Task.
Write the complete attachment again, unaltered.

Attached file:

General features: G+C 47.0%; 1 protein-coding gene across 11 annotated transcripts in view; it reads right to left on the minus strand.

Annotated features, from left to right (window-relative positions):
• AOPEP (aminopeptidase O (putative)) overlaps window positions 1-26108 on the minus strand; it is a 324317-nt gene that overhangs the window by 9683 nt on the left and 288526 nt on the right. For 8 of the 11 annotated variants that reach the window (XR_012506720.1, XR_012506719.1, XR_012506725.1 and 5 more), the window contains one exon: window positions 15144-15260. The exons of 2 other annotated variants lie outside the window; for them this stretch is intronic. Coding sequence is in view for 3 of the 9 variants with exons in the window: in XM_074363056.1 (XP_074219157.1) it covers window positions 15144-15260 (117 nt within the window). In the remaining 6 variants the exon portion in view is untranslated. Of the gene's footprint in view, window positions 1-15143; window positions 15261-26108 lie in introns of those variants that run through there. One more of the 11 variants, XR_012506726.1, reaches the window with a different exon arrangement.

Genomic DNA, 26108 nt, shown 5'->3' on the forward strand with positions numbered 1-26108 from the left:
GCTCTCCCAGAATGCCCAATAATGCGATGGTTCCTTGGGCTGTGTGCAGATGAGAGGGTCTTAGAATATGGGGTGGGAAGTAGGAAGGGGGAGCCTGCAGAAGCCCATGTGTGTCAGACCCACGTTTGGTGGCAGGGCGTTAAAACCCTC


General features: G+C 47.0%; 1 protein-coding gene across 11 annotated transcripts in view; it reads right to left on the minus strand.

Annotated features, from left to right (window-relative positions):
• AOPEP (aminopeptidase O (putative)) overlaps window positions 1-26108 on the minus strand; it is a 324317-nt gene that overhangs the window by 9683 nt on the left and 288526 nt on the right. For 8 of the 11 annotated variants that reach the window (XR_012506720.1, XR_012506719.1, XR_012506725.1 and 5 more), the window contains one exon: window positions 15144-15260. The exons of 2 other annotated variants lie outside the window; for them this stretch is intronic. Coding sequence is in view for 3 of the 9 variants with exons in the window: in XM_074363056.1 (XP_074219157.1) it covers window positions 15144-15260 (117 nt within the window). In the remaining 6 variants the exon portion in view is untranslated. Of the gene's footprint in view, window positions 1-15143; window positions 15261-26108 lie in introns of those variants that run through there. One more of the 11 variants, XR_012506726.1, reaches the window with a different exon arrangement.

Genomic DNA, 26108 nt, shown 5'->3' on the forward strand with positions numbered 1-26108 from the left:
GCTCTCCCAGAATGCCCAATAATGCGATGGTTCCTTGGGCTGTGTGCAGATGAGAGGGTCTTAGAATATGGGGTGGGAAGTAGGAAGGGGGAGCCTGCAGAAGCCCATGTGTGTCAGACCCACGTTTGGTGGCAGGGCGTTAAAACCCTC